Fiber is recognized as an important part of the human diet and it is documented that people who ate fiber-rich diets were 80 percent more likely to live longer and stay healthier than those who did not. Unfortunately, Americans consume about one-third to one-half less than the government dietary guidelines.

Fiber is a carbohydrate found in plant foods: beans, fruits, grains, nuts and vegetables. Technically, it isn’t a nutrient because it isn’t broken down and absorbed. That is exactly why it is so beneficial. There are essentially two broad categories of fiber: soluble and insoluble.

1. Soluble fiber is soft and dissolves in water, forming a gel-like substance. It bulks up the stool, making it easier to pass. Sources include beans, oats, sweet potatoes and the flesh of some fruits.

2. Insoluble fiber is found in whole grains, vegetables and fruit skin. These fibers promote contractions of the digestive tract that move food and waste through the body.

Many plant foods contain both kinds of fiber.

These fibers can have a powerful effect on health and longevity. Soluble fiber binds to bile acids, which are produced by the liver to aid in digestion and fat absorption, and helps the body to excrete them. When the soluble fiber has helped eliminate the bile acids, the body has to produce more and it pulls cholesterol from the blood and thereby lowers cholesterol. This includes both total cholesterol and LDL (“bad”) cholesterol.

Fiber helps to prevent diabetes as eating a food that is high in fiber slows the absorption of carbohydrates into the bloodstream and the pancreas has more time to react and produce insulin.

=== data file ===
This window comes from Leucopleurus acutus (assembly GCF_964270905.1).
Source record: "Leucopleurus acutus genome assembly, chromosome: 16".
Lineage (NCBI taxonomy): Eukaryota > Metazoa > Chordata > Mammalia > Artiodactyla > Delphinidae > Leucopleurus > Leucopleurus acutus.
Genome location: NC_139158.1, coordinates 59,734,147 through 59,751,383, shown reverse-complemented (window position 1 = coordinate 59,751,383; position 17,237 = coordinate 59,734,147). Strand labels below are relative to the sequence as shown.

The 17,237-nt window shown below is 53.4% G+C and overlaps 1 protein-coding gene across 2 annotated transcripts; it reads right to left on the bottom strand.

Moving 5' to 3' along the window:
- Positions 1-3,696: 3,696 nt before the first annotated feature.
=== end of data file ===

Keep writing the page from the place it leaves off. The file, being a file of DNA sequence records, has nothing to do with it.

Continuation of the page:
As fiber adds bulk, it makes people feel full faster and stay full longer. Also many high-fiber foods are low in calories.

Another important benefit from fiber is it supports good bacteria in the gut. Because fiber doesn’t digest, it ferments and this fermented material supplies food to help those good bacteria multiply and thrive. We are just beginning to understand the far reaching health benefits of these good bacteria in making the immune system stronger and helping to control inflammation.

Getting fiber from foods naturally rich in fiber is the best way. If one plans to increase the amount of fiber they eat, it is best to start slowly and drink plenty of water. Good sources of fiber is bran and is found in all cereal grains, wheat, oats, rice and corn. There are several foods high in fiber such as the “P” foods: pears, peaches, prunes, peas, and plums. Then there are the “B” foods: beans, broccoli and Brussels sprouts.

The American Heart Association recommends eating 14 grams of fiber for every 1,000 calories consumed. For children ages 1-3, this is about 19 grams of fiber, for ages 4-8, it is about 25 grams per day. Another way to calculate how much fiber is your child’s age plus 5 for the grams of fiber.

Sally Robinson is a clinical professor of pediatrics at UTMB Children’s Hospital. This column isn’t intended to replace the advice of your child’s physician.

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